I would have rated this book better, but there are a few things I feel the author got wrong. Overall, I would say this is an excellent history of the Afghan war circa 2008-2011. He delves deep into the political and diplomatic situation, as well as the philosophical debate within the military regarding counterinsurgency; all necessary discussions for a proper history. However, as a veteran of 5/2 Stryker Brigade, I saw a lot of this happen personally, and feel reality was slightly different in several instances.
He is absolutely right that the senior commanders in southern Afghanistan did not like Colonel Tunnell. He was not a fan of Petraeus-style COIN, believing instead in an antiquated, fringe philosophy of "counter-guerrilla" operations (We were dubbed, by him, a counter-guerrilla brigade, and given counter-guerilla streamers for our guidons...). However, most of the soldiers in the brigade saw this as a farce. The officers would smile and nod their heads when he lectured on his doctrine, and then would proceed to conduct actual COIN once he returned to KAF. From a company point of view (which is where the "rubber meets the road" operationally) there was little or no difference between 5/2 SBCT and any other unit in Afghanistan.
Additionally, the idea that "we lost a year" is hyperbolic and irrational. Admittedly, taking the vulnerable Stryker vehicles into the Arghandab River Valley was not a great idea, and the unit suffered great losses because of it, but that was only one battalion in a brigade which was responsible for most of southern Afghanistan. In Zabul, Spin Boldak, and eventually Helmand, we rarely had violent incidents during our deployment, and saw great gains in terms of local populace development, rooting out corruption, and building humanitarian projects. What's more, once 5/2 pulled out of the ARV, their replacement unit (4/82 ABN) suffered similarly high casualties, indicating that it was not the unit, but rather the area that was responsible for the SIGACTS.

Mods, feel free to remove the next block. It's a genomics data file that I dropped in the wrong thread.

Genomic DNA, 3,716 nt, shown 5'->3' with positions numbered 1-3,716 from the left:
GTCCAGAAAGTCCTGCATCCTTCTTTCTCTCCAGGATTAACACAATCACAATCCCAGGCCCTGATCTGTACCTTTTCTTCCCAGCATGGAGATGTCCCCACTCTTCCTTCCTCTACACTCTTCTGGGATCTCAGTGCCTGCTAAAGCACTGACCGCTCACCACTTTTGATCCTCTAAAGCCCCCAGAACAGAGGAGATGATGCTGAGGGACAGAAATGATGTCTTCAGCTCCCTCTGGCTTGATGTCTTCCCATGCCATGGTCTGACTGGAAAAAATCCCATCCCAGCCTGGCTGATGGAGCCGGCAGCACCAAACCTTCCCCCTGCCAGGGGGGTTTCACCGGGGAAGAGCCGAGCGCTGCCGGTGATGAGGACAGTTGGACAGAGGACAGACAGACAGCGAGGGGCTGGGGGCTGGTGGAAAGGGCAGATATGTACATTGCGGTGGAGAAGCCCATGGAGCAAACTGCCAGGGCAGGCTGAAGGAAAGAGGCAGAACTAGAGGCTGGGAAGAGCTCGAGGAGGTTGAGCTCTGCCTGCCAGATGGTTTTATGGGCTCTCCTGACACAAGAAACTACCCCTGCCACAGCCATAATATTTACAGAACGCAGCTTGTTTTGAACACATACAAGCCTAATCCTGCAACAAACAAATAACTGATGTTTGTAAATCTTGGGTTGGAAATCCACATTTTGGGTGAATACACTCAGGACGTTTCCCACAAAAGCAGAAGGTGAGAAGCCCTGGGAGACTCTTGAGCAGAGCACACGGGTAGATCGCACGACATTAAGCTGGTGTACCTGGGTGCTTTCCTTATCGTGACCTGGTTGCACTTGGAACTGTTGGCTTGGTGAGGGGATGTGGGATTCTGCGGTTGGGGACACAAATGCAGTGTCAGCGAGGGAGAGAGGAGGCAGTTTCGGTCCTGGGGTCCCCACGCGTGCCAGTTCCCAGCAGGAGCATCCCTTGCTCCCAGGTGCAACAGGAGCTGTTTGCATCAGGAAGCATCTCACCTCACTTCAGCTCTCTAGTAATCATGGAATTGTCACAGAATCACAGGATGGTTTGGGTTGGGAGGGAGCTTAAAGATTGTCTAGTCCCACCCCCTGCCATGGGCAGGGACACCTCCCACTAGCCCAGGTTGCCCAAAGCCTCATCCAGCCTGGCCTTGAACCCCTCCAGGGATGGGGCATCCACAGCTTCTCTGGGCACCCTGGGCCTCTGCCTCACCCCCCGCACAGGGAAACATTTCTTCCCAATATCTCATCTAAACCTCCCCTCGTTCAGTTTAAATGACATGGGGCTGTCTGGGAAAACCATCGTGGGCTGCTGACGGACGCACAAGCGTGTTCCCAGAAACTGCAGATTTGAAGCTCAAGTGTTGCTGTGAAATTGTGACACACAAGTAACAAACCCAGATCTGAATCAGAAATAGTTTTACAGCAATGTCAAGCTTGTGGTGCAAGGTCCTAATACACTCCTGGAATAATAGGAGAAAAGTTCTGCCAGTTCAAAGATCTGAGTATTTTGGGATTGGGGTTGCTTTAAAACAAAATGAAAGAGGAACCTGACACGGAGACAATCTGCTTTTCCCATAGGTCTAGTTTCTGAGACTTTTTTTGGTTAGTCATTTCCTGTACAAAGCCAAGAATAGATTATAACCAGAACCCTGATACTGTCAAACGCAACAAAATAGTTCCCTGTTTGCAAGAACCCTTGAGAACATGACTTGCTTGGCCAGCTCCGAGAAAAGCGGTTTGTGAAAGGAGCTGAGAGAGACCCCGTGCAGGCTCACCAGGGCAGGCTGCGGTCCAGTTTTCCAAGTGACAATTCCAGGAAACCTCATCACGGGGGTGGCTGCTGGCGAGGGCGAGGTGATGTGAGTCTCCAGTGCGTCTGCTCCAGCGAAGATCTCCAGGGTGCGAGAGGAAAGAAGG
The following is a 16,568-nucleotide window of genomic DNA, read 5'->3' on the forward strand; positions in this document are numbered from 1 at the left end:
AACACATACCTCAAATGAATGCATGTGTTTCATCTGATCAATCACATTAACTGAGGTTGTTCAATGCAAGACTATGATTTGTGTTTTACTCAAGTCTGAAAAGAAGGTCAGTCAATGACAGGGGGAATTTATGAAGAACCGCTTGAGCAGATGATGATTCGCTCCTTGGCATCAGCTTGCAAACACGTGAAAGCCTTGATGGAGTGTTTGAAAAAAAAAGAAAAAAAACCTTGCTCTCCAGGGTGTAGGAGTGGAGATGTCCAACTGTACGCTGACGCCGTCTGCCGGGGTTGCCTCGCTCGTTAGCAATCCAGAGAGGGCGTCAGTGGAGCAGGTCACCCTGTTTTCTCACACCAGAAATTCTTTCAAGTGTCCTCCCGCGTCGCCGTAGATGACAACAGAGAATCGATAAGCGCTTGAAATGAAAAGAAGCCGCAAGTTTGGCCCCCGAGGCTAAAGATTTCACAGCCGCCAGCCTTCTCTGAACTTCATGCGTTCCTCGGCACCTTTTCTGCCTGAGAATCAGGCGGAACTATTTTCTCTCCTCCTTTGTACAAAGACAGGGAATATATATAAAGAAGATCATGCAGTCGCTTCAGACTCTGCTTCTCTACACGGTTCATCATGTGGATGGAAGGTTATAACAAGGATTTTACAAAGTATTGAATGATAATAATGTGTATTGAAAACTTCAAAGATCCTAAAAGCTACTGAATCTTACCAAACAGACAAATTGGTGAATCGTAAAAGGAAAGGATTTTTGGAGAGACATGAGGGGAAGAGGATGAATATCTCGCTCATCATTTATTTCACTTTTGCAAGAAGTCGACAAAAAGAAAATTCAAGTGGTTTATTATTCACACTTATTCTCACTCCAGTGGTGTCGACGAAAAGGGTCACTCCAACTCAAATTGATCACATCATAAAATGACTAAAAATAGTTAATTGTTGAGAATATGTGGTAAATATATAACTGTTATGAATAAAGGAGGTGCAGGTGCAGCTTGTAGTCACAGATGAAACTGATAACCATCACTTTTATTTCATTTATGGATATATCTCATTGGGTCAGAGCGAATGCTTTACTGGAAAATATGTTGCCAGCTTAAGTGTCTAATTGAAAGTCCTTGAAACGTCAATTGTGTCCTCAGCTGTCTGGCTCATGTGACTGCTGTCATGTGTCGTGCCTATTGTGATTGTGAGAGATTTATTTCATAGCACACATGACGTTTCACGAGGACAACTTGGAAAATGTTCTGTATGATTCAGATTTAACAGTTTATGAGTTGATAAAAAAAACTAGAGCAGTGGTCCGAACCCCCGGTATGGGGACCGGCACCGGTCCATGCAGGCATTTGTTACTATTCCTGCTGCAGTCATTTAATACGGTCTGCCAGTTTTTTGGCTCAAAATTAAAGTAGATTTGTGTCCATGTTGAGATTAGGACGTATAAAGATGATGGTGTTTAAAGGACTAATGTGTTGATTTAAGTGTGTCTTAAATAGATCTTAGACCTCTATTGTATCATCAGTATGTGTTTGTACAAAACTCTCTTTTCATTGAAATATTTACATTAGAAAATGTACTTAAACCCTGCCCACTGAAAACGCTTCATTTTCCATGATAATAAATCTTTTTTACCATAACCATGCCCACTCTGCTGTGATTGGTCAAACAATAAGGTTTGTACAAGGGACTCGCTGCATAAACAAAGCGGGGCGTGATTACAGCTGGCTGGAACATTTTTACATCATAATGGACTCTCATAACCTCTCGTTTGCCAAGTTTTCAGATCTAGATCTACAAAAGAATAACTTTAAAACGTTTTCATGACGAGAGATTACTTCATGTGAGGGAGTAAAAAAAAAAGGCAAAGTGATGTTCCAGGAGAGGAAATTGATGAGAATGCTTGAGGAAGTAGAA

Finally, while Colonel Tunnell may receive a great deal of the blame post hoc, the individual most despised at the time (2009-2010) was General McChrystal. McChrystal's extremely tight Rules of Engagement (no tolerance for civilian casualties) handcuffed US forces, who were afraid of being "hung out to dry" for firing artillery or attack aircraft in support of troops in contact. Subsequently, morale dropped, as soldiers developed the feeling that the commanding general would gladly sacrifice their lives in order to avoid accidentally killing Afghan civilians. The day General McChrystal was relieved was a great morale boost to troops in country.
Nevertheless, this book offered great insight into the inner working of the administration, and the roles of aid workers and the military in trying to find a winnable solution to the longest war in American history.